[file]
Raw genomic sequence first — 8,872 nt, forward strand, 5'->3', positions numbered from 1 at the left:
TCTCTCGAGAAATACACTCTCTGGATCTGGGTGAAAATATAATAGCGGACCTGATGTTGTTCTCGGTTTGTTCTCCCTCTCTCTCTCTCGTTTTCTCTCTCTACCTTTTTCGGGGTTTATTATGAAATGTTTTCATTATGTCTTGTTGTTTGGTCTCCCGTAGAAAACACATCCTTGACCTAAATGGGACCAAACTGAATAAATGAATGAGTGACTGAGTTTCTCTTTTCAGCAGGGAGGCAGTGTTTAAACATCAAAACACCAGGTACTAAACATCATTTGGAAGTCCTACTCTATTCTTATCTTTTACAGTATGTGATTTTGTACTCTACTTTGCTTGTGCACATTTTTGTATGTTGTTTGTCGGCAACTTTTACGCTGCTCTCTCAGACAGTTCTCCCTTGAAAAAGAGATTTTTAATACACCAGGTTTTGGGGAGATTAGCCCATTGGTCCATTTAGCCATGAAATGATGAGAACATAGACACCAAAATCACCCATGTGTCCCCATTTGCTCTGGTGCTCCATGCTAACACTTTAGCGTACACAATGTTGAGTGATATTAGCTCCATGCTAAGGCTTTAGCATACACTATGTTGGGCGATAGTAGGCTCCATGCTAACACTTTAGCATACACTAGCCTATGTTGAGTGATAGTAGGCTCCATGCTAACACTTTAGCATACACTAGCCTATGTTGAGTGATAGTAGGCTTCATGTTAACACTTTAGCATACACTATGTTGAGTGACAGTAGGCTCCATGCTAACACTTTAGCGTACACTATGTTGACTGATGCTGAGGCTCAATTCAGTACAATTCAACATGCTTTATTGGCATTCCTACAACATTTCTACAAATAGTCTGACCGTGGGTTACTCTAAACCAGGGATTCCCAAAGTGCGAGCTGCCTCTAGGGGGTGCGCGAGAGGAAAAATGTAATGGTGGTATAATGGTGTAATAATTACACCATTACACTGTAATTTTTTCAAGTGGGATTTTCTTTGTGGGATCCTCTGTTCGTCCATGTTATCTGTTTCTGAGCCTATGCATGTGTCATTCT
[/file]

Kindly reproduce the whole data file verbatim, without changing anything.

Raw genomic sequence first — 8,872 nt, forward strand, 5'->3', positions numbered from 1 at the left:
TCTCTCGAGAAATACACTCTCTGGATCTGGGTGAAAATATAATAGCGGACCTGATGTTGTTCTCGGTTTGTTCTCCCTCTCTCTCTCTCGTTTTCTCTCTCTACCTTTTTCGGGGTTTATTATGAAATGTTTTCATTATGTCTTGTTGTTTGGTCTCCCGTAGAAAACACATCCTTGACCTAAATGGGACCAAACTGAATAAATGAATGAGTGACTGAGTTTCTCTTTTCAGCAGGGAGGCAGTGTTTAAACATCAAAACACCAGGTACTAAACATCATTTGGAAGTCCTACTCTATTCTTATCTTTTACAGTATGTGATTTTGTACTCTACTTTGCTTGTGCACATTTTTGTATGTTGTTTGTCGGCAACTTTTACGCTGCTCTCTCAGACAGTTCTCCCTTGAAAAAGAGATTTTTAATACACCAGGTTTTGGGGAGATTAGCCCATTGGTCCATTTAGCCATGAAATGATGAGAACATAGACACCAAAATCACCCATGTGTCCCCATTTGCTCTGGTGCTCCATGCTAACACTTTAGCGTACACAATGTTGAGTGATATTAGCTCCATGCTAAGGCTTTAGCATACACTATGTTGGGCGATAGTAGGCTCCATGCTAACACTTTAGCATACACTAGCCTATGTTGAGTGATAGTAGGCTCCATGCTAACACTTTAGCATACACTAGCCTATGTTGAGTGATAGTAGGCTTCATGTTAACACTTTAGCATACACTATGTTGAGTGACAGTAGGCTCCATGCTAACACTTTAGCGTACACTATGTTGACTGATGCTGAGGCTCAATTCAGTACAATTCAACATGCTTTATTGGCATTCCTACAACATTTCTACAAATAGTCTGACCGTGGGTTACTCTAAACCAGGGATTCCCAAAGTGCGAGCTGCCTCTAGGGGGTGCGCGAGAGGAAAAATGTAATGGTGGTATAATGGTGTAATAATTACACCATTACACTGTAATTTTTTCAAGTGGGATTTTCTTTGTGGGATCCTCTGTTCGTCCATGTTATCTGTTTCTGAGCCTATGCATGTGTCATTCT